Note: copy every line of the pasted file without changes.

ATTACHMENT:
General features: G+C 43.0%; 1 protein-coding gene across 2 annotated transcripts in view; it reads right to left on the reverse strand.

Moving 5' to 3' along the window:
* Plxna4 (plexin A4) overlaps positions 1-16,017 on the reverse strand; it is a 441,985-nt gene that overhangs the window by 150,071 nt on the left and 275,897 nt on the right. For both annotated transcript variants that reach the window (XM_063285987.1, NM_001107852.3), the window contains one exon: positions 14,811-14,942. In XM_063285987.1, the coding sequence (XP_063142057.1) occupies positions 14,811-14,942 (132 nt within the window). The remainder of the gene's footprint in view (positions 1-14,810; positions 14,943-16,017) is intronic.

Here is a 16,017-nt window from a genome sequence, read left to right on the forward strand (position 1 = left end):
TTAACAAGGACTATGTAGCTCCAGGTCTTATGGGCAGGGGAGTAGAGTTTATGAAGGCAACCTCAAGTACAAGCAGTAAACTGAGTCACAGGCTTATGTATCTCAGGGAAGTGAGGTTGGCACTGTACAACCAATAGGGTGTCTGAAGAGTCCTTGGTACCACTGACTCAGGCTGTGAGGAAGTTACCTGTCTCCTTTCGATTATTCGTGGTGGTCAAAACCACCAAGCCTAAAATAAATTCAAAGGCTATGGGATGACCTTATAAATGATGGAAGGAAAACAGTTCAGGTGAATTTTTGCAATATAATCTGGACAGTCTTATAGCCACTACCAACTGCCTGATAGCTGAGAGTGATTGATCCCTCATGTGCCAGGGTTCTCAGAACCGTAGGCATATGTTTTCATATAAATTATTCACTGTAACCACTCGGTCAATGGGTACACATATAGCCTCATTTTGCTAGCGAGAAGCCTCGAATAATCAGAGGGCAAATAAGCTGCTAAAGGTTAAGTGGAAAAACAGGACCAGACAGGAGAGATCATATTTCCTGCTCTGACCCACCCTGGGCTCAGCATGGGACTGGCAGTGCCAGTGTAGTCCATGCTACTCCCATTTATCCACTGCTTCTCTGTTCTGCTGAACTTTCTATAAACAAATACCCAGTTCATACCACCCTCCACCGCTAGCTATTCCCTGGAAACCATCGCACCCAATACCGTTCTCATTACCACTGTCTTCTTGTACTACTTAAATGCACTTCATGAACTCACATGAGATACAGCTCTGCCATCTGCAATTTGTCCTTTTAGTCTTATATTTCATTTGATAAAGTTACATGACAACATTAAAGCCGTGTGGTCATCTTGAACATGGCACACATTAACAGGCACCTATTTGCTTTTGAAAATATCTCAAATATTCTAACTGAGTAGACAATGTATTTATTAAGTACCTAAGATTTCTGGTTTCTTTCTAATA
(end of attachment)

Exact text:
General features: G+C 43.0%; 1 protein-coding gene across 2 annotated transcripts in view; it reads right to left on the reverse strand.

Moving 5' to 3' along the window:
* Plxna4 (plexin A4) overlaps positions 1-16,017 on the reverse strand; it is a 441,985-nt gene that overhangs the window by 150,071 nt on the left and 275,897 nt on the right. For both annotated transcript variants that reach the window (XM_063285987.1, NM_001107852.3), the window contains one exon: positions 14,811-14,942. In XM_063285987.1, the coding sequence (XP_063142057.1) occupies positions 14,811-14,942 (132 nt within the window). The remainder of the gene's footprint in view (positions 1-14,810; positions 14,943-16,017) is intronic.

Here is a 16,017-nt window from a genome sequence, read left to right on the forward strand (position 1 = left end):
TTAACAAGGACTATGTAGCTCCAGGTCTTATGGGCAGGGGAGTAGAGTTTATGAAGGCAACCTCAAGTACAAGCAGTAAACTGAGTCACAGGCTTATGTATCTCAGGGAAGTGAGGTTGGCACTGTACAACCAATAGGGTGTCTGAAGAGTCCTTGGTACCACTGACTCAGGCTGTGAGGAAGTTACCTGTCTCCTTTCGATTATTCGTGGTGGTCAAAACCACCAAGCCTAAAATAAATTCAAAGGCTATGGGATGACCTTATAAATGATGGAAGGAAAACAGTTCAGGTGAATTTTTGCAATATAATCTGGACAGTCTTATAGCCACTACCAACTGCCTGATAGCTGAGAGTGATTGATCCCTCATGTGCCAGGGTTCTCAGAACCGTAGGCATATGTTTTCATATAAATTATTCACTGTAACCACTCGGTCAATGGGTACACATATAGCCTCATTTTGCTAGCGAGAAGCCTCGAATAATCAGAGGGCAAATAAGCTGCTAAAGGTTAAGTGGAAAAACAGGACCAGACAGGAGAGATCATATTTCCTGCTCTGACCCACCCTGGGCTCAGCATGGGACTGGCAGTGCCAGTGTAGTCCATGCTACTCCCATTTATCCACTGCTTCTCTGTTCTGCTGAACTTTCTATAAACAAATACCCAGTTCATACCACCCTCCACCGCTAGCTATTCCCTGGAAACCATCGCACCCAATACCGTTCTCATTACCACTGTCTTCTTGTACTACTTAAATGCACTTCATGAACTCACATGAGATACAGCTCTGCCATCTGCAATTTGTCCTTTTAGTCTTATATTTCATTTGATAAAGTTACATGACAACATTAAAGCCGTGTGGTCATCTTGAACATGGCACACATTAACAGGCACCTATTTGCTTTTGAAAATATCTCAAATATTCTAACTGAGTAGACAATGTATTTATTAAGTACCTAAGATTTCTGGTTTCTTTCTAATA